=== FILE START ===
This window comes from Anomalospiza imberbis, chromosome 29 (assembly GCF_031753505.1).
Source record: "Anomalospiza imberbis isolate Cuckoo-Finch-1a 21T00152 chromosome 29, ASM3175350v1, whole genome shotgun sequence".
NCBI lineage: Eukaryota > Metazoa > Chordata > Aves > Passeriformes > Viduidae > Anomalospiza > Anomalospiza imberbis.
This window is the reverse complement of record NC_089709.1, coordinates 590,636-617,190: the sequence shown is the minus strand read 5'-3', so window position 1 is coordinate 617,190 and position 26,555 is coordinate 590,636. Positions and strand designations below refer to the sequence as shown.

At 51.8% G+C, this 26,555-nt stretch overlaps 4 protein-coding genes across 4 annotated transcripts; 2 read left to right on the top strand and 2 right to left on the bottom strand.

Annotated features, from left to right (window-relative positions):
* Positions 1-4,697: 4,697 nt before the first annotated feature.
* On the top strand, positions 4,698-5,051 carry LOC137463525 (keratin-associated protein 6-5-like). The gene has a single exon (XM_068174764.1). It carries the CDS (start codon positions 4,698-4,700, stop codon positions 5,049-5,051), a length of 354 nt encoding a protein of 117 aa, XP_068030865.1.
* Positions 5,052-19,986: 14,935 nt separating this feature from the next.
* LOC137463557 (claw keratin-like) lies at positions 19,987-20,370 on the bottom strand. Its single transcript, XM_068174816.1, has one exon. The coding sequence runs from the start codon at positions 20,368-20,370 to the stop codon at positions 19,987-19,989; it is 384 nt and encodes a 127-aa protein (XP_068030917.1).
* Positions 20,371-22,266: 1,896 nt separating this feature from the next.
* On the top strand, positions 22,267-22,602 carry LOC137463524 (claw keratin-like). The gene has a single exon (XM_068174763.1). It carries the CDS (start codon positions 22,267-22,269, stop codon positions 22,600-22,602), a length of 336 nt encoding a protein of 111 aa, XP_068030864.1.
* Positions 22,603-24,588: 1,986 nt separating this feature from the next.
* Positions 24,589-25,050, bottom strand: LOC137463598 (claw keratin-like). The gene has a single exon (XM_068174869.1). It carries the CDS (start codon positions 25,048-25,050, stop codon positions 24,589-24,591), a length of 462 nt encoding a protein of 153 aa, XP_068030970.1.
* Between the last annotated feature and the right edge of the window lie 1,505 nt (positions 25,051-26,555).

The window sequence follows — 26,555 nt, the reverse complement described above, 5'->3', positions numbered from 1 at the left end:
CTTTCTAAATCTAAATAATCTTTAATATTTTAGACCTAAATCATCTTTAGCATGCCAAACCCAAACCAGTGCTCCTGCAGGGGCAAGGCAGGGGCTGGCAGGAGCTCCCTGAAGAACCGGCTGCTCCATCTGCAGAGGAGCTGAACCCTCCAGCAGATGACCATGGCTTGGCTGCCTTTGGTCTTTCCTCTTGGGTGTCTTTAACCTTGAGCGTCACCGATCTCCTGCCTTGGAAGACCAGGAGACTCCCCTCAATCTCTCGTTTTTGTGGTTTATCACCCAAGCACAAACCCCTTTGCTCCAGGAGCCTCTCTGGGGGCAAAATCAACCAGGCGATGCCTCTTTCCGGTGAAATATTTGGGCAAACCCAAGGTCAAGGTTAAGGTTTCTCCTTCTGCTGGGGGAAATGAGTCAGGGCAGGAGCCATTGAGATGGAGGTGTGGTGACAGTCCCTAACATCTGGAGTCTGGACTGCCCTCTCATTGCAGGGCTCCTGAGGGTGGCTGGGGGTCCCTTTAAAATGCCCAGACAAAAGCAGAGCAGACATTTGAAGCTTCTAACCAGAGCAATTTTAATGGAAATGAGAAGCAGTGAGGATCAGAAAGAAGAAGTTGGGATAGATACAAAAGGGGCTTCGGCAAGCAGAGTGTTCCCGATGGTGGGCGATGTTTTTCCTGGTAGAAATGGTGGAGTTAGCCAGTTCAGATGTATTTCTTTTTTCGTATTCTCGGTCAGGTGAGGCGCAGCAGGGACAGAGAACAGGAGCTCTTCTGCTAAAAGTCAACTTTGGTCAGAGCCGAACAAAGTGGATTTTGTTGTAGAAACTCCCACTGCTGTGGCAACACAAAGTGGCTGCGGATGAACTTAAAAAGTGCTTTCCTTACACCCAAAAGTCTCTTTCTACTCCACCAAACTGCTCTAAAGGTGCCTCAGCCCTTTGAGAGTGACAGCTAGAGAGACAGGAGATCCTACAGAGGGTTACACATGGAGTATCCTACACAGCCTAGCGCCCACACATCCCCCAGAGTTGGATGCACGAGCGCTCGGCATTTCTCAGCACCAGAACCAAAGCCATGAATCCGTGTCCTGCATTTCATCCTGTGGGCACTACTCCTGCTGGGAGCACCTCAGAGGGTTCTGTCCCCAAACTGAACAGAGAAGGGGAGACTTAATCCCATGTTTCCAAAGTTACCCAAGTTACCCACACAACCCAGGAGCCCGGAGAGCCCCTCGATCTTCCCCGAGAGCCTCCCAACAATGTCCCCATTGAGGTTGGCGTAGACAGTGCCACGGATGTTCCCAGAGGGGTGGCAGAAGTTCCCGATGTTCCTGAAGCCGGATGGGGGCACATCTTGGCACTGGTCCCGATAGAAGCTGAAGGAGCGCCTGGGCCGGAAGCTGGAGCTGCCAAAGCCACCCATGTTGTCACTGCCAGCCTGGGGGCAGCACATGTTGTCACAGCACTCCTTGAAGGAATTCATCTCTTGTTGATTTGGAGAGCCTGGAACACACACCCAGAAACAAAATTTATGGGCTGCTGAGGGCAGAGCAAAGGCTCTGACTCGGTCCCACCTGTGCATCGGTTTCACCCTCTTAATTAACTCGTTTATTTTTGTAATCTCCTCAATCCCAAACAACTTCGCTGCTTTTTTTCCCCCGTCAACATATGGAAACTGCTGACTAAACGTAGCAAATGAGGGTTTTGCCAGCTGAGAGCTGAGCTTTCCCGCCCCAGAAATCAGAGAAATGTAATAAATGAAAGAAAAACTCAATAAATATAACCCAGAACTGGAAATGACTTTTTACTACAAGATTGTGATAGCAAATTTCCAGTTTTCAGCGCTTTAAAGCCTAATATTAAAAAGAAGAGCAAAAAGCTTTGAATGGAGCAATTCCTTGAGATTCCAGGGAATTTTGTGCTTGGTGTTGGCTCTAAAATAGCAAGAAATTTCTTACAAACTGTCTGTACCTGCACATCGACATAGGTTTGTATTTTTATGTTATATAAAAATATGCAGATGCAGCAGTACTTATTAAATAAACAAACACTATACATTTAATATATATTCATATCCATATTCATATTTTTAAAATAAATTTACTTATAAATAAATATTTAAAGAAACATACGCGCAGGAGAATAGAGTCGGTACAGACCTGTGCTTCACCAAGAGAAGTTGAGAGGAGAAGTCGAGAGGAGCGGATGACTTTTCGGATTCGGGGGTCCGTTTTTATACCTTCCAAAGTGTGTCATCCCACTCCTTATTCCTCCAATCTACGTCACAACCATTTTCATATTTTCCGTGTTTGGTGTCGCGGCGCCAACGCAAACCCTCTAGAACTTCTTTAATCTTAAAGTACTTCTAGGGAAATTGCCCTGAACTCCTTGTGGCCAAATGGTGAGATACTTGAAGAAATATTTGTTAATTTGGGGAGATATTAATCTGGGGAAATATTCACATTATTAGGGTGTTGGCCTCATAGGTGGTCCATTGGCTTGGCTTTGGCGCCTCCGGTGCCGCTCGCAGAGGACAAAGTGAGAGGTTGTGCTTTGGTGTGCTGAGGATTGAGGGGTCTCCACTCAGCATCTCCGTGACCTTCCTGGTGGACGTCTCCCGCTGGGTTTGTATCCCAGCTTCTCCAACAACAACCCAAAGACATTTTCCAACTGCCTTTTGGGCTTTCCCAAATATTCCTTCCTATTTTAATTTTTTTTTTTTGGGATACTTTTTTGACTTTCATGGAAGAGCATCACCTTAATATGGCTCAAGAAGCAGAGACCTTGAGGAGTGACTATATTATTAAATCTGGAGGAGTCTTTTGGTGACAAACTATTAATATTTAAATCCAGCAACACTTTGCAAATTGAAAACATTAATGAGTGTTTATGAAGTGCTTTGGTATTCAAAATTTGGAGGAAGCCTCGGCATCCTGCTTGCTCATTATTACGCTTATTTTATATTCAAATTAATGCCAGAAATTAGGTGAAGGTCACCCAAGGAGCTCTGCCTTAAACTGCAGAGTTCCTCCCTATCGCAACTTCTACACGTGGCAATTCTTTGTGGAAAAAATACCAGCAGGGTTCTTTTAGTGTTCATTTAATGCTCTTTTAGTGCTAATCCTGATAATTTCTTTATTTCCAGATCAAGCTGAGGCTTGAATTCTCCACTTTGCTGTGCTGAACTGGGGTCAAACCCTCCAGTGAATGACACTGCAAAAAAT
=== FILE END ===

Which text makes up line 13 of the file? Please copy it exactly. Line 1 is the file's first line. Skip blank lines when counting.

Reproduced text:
* Positions 22,603-24,588: 1,986 nt separating this feature from the next.